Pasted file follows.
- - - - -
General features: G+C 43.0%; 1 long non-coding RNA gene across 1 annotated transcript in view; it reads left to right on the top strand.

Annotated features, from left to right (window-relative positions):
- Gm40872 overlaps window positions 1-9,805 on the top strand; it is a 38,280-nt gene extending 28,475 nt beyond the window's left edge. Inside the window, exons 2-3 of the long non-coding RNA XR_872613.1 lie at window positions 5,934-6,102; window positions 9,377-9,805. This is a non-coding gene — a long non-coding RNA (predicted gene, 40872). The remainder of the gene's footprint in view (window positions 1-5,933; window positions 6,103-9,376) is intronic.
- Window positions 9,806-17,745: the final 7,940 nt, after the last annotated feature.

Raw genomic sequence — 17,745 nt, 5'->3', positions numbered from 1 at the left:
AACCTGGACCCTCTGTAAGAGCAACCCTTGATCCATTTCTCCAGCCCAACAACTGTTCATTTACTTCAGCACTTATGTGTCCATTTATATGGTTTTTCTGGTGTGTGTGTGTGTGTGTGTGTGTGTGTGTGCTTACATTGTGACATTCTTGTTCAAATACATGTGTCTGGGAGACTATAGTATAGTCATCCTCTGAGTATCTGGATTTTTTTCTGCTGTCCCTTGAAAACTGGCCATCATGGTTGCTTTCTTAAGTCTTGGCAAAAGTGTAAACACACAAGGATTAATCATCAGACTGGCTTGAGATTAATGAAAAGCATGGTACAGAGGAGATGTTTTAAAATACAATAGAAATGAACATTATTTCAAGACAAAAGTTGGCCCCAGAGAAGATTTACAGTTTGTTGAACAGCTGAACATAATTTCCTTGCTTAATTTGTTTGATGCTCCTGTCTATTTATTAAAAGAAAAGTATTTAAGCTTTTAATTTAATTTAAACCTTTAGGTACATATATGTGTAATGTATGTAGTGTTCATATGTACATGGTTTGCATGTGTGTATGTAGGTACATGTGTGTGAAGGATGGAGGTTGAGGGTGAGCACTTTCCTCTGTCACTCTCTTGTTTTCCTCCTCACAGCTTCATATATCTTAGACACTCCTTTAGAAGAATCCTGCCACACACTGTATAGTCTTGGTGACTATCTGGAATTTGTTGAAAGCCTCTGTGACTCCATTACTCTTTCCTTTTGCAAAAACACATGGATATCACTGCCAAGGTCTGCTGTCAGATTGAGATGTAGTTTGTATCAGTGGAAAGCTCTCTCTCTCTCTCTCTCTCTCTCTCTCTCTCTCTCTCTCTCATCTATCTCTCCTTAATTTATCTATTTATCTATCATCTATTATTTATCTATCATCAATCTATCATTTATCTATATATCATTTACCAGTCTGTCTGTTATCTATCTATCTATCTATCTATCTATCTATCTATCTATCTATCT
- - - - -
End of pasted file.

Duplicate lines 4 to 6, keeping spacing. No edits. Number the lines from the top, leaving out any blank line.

- Window positions 9,806-17,745: the final 7,940 nt, after the last annotated feature.

Raw genomic sequence — 17,745 nt, 5'->3', positions numbered from 1 at the left:
AACCTGGACCCTCTGTAAGAGCAACCCTTGATCCATTTCTCCAGCCCAACAACTGTTCATTTACTTCAGCACTTATGTGTCCATTTATATGGTTTTTCTGGTGTGTGTGTGTGTGTGTGTGTGTGTGTGTGCTTACATTGTGACATTCTTGTTCAAATACATGTGTCTGGGAGACTATAGTATAGTCATCCTCTGAGTATCTGGATTTTTTTCTGCTGTCCCTTGAAAACTGGCCATCATGGTTGCTTTCTTAAGTCTTGGCAAAAGTGTAAACACACAAGGATTAATCATCAGACTGGCTTGAGATTAATGAAAAGCATGGTACAGAGGAGATGTTTTAAAATACAATAGAAATGAACATTATTTCAAGACAAAAGTTGGCCCCAGAGAAGATTTACAGTTTGTTGAACAGCTGAACATAATTTCCTTGCTTAATTTGTTTGATGCTCCTGTCTATTTATTAAAAGAAAAGTATTTAAGCTTTTAATTTAATTTAAACCTTTAGGTACATATATGTGTAATGTATGTAGTGTTCATATGTACATGGTTTGCATGTGTGTATGTAGGTACATGTGTGTGAAGGATGGAGGTTGAGGGTGAGCACTTTCCTCTGTCACTCTCTTGTTTTCCTCCTCACAGCTTCATATATCTTAGACACTCCTTTAGAAGAATCCTGCCACACACTGTATAGTCTTGGTGACTATCTGGAATTTGTTGAAAGCCTCTGTGACTCCATTACTCTTTCCTTTTGCAAAAACACATGGATATCACTGCCAAGGTCTGCTGTCAGATTGAGATGTAGTTTGTATCAGTGGAAAGCTCTCTCTCTCTCTCTCTCTCTCTCTCTCTCTCTCTCTCTCTCATCTATCTCTCCTTAATTTATCTATTTATCTATCATCTATTATTTATCTATCATCAATCTATCATTTATCTATATATCATTTACCAGTCTGTCTGTTATCTATCTATCTATCTATCTATCTATCTATCTATCTATCTATCT